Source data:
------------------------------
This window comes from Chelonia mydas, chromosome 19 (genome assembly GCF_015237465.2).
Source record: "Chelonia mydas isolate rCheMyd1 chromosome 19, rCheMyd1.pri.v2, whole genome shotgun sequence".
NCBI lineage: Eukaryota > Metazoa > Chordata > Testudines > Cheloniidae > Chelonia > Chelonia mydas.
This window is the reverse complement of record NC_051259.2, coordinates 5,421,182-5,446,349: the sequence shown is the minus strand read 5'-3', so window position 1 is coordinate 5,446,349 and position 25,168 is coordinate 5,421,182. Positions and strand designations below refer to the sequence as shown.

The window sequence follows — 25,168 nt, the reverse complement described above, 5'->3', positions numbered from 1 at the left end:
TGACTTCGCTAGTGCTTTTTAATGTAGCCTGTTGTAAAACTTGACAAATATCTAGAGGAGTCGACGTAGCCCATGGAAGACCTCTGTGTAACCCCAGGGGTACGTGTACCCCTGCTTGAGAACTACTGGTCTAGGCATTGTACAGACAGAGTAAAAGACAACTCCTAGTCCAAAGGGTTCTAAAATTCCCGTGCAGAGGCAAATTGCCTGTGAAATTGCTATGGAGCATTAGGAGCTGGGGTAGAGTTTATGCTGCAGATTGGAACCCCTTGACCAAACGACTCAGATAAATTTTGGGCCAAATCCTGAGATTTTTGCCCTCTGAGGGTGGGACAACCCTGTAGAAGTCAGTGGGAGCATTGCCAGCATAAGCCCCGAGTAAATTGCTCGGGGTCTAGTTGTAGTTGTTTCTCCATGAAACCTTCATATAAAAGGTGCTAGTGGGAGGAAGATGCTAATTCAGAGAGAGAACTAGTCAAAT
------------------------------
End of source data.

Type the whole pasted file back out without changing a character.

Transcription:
This window comes from Chelonia mydas, chromosome 19 (genome assembly GCF_015237465.2).
Source record: "Chelonia mydas isolate rCheMyd1 chromosome 19, rCheMyd1.pri.v2, whole genome shotgun sequence".
NCBI lineage: Eukaryota > Metazoa > Chordata > Testudines > Cheloniidae > Chelonia > Chelonia mydas.
This window is the reverse complement of record NC_051259.2, coordinates 5,421,182-5,446,349: the sequence shown is the minus strand read 5'-3', so window position 1 is coordinate 5,446,349 and position 25,168 is coordinate 5,421,182. Positions and strand designations below refer to the sequence as shown.

The window sequence follows — 25,168 nt, the reverse complement described above, 5'->3', positions numbered from 1 at the left end:
TGACTTCGCTAGTGCTTTTTAATGTAGCCTGTTGTAAAACTTGACAAATATCTAGAGGAGTCGACGTAGCCCATGGAAGACCTCTGTGTAACCCCAGGGGTACGTGTACCCCTGCTTGAGAACTACTGGTCTAGGCATTGTACAGACAGAGTAAAAGACAACTCCTAGTCCAAAGGGTTCTAAAATTCCCGTGCAGAGGCAAATTGCCTGTGAAATTGCTATGGAGCATTAGGAGCTGGGGTAGAGTTTATGCTGCAGATTGGAACCCCTTGACCAAACGACTCAGATAAATTTTGGGCCAAATCCTGAGATTTTTGCCCTCTGAGGGTGGGACAACCCTGTAGAAGTCAGTGGGAGCATTGCCAGCATAAGCCCCGAGTAAATTGCTCGGGGTCTAGTTGTAGTTGTTTCTCCATGAAACCTTCATATAAAAGGTGCTAGTGGGAGGAAGATGCTAATTCAGAGAGAGAACTAGTCAAAT